The link between obesity and the risk of endometrial cancer has been well documented. Now a new study, published online in Menopause, the journal of The North American Menopause Society (NAMS), an even lower body mass index (BMI) than previously thought can signal an increased risk in Asian women with postmenopausal bleeding.

Endometrial cancer is the sixth most common form of cancer in women worldwide and is a leading cause of cancer death. Because there is currently no routine screening for endometrial cancer in asymptomatic women, it is important for healthcare professionals to be aware of added risk factors so that they can effectively intervene.

In this study, researchers using the Asian BMI standard for obesity (BMI < 25 kg/m2) sought to determine the relationship between BMI and a subsequent diagnosis of endometrial cancer in Asian women. The threshold for being defined as obese in Asian women is lower than that used for classifying white women. Because roughly 90% of postmenopausal women with endometrial cancer have postmenopausal bleeding, the study specifically looked at women who had experienced postmenopausal bleeding.

This study included 4,164 Asian women referred for treatment for postmenopausal bleeding from 2002 to 2013. For all women, a medical history was taken, and physical examination, BMI measurement, transvaginal pelvic ultrasonography, and endometrial sampling were performed. Additional investigations were performed as clinically indicated. The presence of risk factors for endometrial cancer and histological diagnoses were compared among groups defined by the standard Asian BMI cut-off values.

Within the cohort study participants, 868 (20.8%) women were overweight (BMI 23-24.9 kg/m2) and 1,611 (38.7%) were obese (BMI ≥25 kg/m2). A total of 162 (3.9%) women were diagnosed with endometrial cancer. The prevalence of endometrial cancer correlated with BMI category (P < 0.001). On multivariate analysis, BMI ≥25 kg/m2 was independently associated with 1.57 times risk of endometrial cancer (95% CI 1.13-2.20, P = 0.008) compared with BMI less than 25 kg/m2.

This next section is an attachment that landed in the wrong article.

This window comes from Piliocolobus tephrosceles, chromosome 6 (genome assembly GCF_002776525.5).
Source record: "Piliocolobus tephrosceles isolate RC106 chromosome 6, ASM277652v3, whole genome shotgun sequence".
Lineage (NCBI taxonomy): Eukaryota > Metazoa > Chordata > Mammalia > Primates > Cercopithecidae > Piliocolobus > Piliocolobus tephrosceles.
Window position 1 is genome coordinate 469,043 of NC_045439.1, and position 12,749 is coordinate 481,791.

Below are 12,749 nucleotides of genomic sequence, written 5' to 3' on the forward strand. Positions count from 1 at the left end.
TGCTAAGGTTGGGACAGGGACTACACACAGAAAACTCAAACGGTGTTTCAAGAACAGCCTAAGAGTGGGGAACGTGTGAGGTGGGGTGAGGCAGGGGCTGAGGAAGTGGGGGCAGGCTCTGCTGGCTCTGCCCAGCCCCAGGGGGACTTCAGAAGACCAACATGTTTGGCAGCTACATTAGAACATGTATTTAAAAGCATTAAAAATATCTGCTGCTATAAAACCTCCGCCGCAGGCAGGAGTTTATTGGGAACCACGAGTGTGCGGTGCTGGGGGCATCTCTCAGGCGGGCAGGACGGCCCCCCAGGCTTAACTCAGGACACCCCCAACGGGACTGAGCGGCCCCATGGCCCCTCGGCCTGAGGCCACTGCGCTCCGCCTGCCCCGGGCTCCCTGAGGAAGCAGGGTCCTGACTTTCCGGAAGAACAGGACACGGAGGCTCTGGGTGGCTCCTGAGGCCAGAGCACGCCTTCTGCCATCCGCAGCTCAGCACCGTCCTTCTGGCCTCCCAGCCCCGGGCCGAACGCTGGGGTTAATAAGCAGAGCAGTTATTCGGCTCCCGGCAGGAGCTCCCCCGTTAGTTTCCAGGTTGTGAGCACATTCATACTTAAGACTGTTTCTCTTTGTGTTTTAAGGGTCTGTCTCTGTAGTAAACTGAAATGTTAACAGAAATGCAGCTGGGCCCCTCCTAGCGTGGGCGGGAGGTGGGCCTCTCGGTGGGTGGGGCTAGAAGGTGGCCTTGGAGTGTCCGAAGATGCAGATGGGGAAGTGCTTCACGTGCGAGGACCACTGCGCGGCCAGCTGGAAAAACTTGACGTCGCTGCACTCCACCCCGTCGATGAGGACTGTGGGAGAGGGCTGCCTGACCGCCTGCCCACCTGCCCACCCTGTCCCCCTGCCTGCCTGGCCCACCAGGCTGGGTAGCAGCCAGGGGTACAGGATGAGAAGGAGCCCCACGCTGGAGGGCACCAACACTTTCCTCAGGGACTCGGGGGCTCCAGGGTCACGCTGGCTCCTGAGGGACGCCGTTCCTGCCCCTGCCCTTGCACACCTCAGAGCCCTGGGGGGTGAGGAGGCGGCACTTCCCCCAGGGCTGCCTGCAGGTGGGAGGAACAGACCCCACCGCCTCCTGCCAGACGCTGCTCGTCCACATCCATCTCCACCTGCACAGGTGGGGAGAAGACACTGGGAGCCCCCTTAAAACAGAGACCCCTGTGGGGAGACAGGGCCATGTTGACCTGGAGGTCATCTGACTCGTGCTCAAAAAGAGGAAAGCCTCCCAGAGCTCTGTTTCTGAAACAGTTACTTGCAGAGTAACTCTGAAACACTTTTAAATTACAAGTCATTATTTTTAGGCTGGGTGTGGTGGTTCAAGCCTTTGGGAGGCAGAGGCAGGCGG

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On the basis of the results of the study and the Asian BMI standard for obesity at 25 kg/m2, the researchers identified 51% of endometrial cancers in this group. The researchers also observed that women with a BMI of more than 25 kg/m2 were 1.57 times (57%) more likely to develop endometrial cancer. These results should alert healthcare professionals to be especially vigilant when treating Asian women with postmenopausal bleeding who are obese.

“This study highlights the known relationship between BMI and endometrial cancer and suggests that the Asian BMI standard for obesity (< 25 kg/m2) helps to identify endometrial cancer in Asian women with postmenopausal bleeding. Key takeaways are that all women with postmenopausal bleeding should undergo evaluation, and obesity remains an important and modifiable risk factor for endometrial cancer, with a linear relationship between BMI and endometrial cancer risk,” concluded Stephanie Faubion, NAMS medical director.

[1] Liu F, Cheung ECW, Lao TT. Obesity increases endometrial cancer risk in Chinese women with postmenopausal bleeding. Menopause. 2021 Jun 28. doi: 10.1097/GME.0000000000001822. Epub ahead of print. PMID: 34183566.

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